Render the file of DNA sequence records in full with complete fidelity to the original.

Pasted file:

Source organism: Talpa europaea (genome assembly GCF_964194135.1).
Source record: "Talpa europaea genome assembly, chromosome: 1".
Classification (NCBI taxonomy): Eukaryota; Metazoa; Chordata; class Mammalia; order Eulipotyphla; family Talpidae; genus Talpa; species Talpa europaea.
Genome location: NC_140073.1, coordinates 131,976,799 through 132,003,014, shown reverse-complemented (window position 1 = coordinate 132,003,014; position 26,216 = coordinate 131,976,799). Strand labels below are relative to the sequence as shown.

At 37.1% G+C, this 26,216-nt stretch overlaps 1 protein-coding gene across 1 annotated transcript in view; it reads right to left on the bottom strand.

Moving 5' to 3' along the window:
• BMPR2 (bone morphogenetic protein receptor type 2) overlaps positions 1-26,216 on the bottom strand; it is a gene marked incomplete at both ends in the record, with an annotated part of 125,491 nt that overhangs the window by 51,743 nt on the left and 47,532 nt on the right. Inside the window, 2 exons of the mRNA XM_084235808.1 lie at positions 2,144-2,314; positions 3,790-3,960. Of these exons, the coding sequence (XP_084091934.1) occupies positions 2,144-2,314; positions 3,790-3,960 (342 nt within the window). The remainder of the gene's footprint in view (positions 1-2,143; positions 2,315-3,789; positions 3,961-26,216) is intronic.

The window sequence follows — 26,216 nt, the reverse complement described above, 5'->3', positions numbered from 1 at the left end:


Source organism: Talpa europaea (genome assembly GCF_964194135.1).
Source record: "Talpa europaea genome assembly, chromosome: 1".
Classification (NCBI taxonomy): Eukaryota; Metazoa; Chordata; class Mammalia; order Eulipotyphla; family Talpidae; genus Talpa; species Talpa europaea.
Genome location: NC_140073.1, coordinates 131,976,799 through 132,003,014, shown reverse-complemented (window position 1 = coordinate 132,003,014; position 26,216 = coordinate 131,976,799). Strand labels below are relative to the sequence as shown.

At 37.1% G+C, this 26,216-nt stretch overlaps 1 protein-coding gene across 1 annotated transcript in view; it reads right to left on the bottom strand.

Moving 5' to 3' along the window:
• BMPR2 (bone morphogenetic protein receptor type 2) overlaps positions 1-26,216 on the bottom strand; it is a gene marked incomplete at both ends in the record, with an annotated part of 125,491 nt that overhangs the window by 51,743 nt on the left and 47,532 nt on the right. Inside the window, 2 exons of the mRNA XM_084235808.1 lie at positions 2,144-2,314; positions 3,790-3,960. Of these exons, the coding sequence (XP_084091934.1) occupies positions 2,144-2,314; positions 3,790-3,960 (342 nt within the window). The remainder of the gene's footprint in view (positions 1-2,143; positions 2,315-3,789; positions 3,961-26,216) is intronic.

The window sequence follows — 26,216 nt, the reverse complement described above, 5'->3', positions numbered from 1 at the left end: